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Viewpoint-Based Removal of Books from Public Library Violated First Amendments, Holds District Court

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From Little v. Llano County, decided yesterday by Judge Robert Pitman (W.D. Tex.):

In early July 2021, prior to their appointment to the New Library Board, Defendants Rochelle Wells, Rhonda Schneider, Gay Baskin, and Bonnie Wallace were part of a community group pushing for the removal of children’s books that they deemed “inappropriate.” For example, these Defendants objected to two series of children’s picture books, the “Butt and Fart Books,” which depict bodily functions in a humorous manner in cartoon format, because they believed these books were obscene and promoted “grooming” behavior. Defendant Milum, the library system’s director, shared the complaints with the Commissioners Court {the municipal entity that controls the Llano County Library System}. Although several commissioners and librarians stated that they saw no problem with the books, Defendants Moss and Cunningham contacted Milum to instruct her to remove the books from the shelves.

By August 5, 2021, Milum informed Cunningham she would be deleting both sets of books from the catalog system. In the following months, other books, such as In the Night Kitchen by Maurice Sendak and It’s Perfectly Normal, by Robbie H. Harris, were removed because of similar complaints: that they encouraged “child grooming” and depicted cartoon nudity. There was no recourse for Plaintiffs, or anyone else, to appeal these removals to the library system.

In Fall 2021, Wallace, Schneider, and Wells, as part of their community group, contacted Cunningham to complain about certain books that were in the children’s sections or otherwise highly visible, labeling them “pornographic filth.”  On November 10, 2021, Wallace provided Cunningham with lists, including a list of “dozens” that could be found in the library. The books labeled “pornographic” included books promoting acceptance of LGBTQ views. Other books in Wallace’s list of pornographic books [were] about “critical race theory” and related racial themes. In other communications, Defendants refer to them as “CRT and LGBTQ” books.  In the email, Wallace advocated for the books to be relocated to the adult section because “[i]t is the only way that [she] could think of to prohibit future censorship of books [she does] agree with.”

That same day, Cunningham and Moss ordered Milum, “[a]s action items to be done immediately,” to pull books that contained “sexual activity or questionable nudity” from the shelves …. On November 12, 2021, Defendants removed several books on the Bonnie Wallace Spreadsheet from the Llano Library Branch shelves, including, for example, Caste: The Origins of Our Discontents, They Called Themselves the K.K.K.: The Birth of an American Terrorist Group, Being Jazz: My Life as a (Transgender) Teen, and Spinning….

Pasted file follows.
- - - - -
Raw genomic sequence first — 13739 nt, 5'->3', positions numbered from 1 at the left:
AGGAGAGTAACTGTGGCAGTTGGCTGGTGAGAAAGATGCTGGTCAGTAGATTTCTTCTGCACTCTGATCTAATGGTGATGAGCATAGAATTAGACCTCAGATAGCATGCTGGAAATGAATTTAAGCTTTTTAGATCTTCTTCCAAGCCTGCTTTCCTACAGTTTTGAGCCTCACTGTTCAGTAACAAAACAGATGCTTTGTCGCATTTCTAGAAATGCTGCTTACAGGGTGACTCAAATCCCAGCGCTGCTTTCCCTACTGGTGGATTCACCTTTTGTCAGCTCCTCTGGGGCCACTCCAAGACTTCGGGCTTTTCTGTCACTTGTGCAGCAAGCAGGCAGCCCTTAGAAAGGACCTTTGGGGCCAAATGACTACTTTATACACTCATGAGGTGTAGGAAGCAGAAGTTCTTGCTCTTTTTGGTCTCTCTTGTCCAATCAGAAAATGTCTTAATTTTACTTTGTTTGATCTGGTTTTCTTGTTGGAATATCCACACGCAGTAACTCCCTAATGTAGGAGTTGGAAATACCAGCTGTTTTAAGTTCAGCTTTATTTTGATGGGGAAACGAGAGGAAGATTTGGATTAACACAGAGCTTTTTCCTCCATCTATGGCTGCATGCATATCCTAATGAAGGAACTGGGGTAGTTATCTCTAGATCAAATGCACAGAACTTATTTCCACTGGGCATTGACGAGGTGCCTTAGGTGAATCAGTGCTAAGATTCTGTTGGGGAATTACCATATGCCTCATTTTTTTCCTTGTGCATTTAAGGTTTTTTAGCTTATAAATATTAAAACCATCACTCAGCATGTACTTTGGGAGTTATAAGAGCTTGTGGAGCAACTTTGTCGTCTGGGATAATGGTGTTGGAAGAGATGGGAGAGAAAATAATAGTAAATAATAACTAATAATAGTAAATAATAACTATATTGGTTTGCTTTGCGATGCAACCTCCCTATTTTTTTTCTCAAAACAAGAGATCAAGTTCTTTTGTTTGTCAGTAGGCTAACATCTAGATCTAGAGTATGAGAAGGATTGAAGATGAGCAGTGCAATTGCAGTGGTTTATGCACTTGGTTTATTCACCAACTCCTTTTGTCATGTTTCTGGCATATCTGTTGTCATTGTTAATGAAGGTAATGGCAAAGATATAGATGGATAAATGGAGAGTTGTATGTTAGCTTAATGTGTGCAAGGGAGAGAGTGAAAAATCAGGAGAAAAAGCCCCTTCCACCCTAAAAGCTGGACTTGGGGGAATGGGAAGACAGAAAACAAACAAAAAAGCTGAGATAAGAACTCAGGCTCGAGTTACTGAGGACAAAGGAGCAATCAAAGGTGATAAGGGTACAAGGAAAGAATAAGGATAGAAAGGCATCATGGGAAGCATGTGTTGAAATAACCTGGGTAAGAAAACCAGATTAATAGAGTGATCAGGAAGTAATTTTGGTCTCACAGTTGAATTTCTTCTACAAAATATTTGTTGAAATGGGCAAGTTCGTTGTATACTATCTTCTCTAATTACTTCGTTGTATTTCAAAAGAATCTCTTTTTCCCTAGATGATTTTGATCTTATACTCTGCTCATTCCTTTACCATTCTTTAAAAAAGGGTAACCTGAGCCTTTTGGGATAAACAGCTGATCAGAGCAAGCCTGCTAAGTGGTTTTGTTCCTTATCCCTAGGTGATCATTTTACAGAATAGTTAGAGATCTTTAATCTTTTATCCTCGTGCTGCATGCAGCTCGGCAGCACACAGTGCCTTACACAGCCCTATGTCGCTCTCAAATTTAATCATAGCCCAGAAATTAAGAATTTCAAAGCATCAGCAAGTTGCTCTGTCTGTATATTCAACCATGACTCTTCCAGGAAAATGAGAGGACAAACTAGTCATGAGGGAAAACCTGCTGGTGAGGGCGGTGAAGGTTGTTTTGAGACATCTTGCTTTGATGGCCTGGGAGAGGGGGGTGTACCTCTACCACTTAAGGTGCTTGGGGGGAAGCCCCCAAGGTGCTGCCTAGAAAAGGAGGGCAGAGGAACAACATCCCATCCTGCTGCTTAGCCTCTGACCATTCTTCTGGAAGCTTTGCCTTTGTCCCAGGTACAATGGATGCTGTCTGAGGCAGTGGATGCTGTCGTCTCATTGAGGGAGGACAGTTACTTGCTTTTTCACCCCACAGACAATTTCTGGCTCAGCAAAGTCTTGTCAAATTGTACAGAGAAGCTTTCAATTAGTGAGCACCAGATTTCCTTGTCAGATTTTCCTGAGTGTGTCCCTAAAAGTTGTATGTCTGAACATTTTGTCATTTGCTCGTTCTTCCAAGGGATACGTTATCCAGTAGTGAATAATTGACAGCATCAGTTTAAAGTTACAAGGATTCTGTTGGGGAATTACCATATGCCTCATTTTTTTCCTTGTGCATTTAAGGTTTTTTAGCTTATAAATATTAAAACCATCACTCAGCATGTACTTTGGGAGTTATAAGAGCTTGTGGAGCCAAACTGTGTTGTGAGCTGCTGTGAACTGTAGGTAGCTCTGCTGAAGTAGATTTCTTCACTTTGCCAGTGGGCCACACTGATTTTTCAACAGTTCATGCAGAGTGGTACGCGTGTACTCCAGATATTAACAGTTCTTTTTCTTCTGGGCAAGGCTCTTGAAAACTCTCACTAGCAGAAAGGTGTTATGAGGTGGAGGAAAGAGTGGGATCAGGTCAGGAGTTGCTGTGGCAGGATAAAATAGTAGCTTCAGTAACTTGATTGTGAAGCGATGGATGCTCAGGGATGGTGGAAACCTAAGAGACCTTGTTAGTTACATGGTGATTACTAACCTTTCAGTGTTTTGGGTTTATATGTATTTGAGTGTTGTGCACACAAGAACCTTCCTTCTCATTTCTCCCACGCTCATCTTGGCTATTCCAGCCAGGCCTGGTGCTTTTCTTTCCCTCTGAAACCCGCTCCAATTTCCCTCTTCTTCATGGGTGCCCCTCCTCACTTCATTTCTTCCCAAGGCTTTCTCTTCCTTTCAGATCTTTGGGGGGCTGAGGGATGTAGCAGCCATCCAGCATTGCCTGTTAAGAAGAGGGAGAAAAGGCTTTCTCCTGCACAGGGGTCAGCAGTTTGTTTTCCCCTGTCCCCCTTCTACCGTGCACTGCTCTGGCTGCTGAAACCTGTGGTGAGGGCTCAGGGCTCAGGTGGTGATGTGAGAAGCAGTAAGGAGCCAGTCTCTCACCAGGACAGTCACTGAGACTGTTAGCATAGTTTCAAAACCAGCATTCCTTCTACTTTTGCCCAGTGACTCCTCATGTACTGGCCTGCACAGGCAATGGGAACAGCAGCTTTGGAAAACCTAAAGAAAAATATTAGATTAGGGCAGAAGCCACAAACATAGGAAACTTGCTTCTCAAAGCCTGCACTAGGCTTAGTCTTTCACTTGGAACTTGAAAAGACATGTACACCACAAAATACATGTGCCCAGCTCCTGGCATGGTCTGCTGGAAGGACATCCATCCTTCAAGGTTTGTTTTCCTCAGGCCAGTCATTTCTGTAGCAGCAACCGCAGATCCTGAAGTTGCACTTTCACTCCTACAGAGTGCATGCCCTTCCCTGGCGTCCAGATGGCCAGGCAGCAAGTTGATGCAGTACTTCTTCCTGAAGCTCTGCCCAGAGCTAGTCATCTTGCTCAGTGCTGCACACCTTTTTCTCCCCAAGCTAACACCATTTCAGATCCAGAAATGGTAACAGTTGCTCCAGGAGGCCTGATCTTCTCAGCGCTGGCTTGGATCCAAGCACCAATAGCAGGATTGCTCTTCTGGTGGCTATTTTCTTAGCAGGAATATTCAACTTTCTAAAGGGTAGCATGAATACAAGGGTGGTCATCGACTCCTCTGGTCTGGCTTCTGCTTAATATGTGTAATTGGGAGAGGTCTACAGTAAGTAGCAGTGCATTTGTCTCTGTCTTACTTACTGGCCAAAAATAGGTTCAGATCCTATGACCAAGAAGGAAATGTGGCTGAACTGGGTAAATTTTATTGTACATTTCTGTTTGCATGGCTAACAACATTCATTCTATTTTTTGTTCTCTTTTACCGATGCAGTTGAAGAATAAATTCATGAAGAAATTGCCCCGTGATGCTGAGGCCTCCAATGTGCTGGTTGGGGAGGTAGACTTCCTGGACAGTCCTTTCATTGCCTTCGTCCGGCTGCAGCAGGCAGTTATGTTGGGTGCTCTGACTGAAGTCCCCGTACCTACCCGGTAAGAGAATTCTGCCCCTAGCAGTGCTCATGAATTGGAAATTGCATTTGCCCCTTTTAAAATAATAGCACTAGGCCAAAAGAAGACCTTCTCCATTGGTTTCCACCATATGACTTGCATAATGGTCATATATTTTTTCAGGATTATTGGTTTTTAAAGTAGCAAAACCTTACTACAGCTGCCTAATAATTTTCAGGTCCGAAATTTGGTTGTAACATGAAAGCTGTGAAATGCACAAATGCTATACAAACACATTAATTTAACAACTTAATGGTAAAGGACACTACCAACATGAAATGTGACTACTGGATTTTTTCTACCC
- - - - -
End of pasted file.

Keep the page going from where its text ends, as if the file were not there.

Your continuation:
The physical books at issue in this case, although “available” for checkout are hidden from view and absent from the catalog. Their existence is not discernible to the public, nor is their availability. An injury exists because the library’s “in-house checkout system” still places “a significant burden on Library Patrons’ ability to gain access to those books.” …

The Supreme Court has recognized that public libraries should be afforded “broad discretion” in their collection selection process, in which library staff must necessarily consider books’ content. See U.S. v. Am. Library Assn., Inc., 539 U.S. 194, 205 (2003) (plurality). But this discretion is not absolute, and it applies only to materials’ selection. In fact, the Fifth Circuit, adopting the Supreme Court’s plurality in Pico, has recognized a “First Amendment right to receive information” which prevents libraries from “remov[ing] books from school library shelves ‘simply because they dislike the ideas contained in these books.’” Campbell v. St. Tammany Par. Sch. Bd. (5th Cir. 1995). “The key inquiry in a book removal case” is whether the government’s “substantial motivation” was to deny library users access to ideas with which [the government] disagreed.”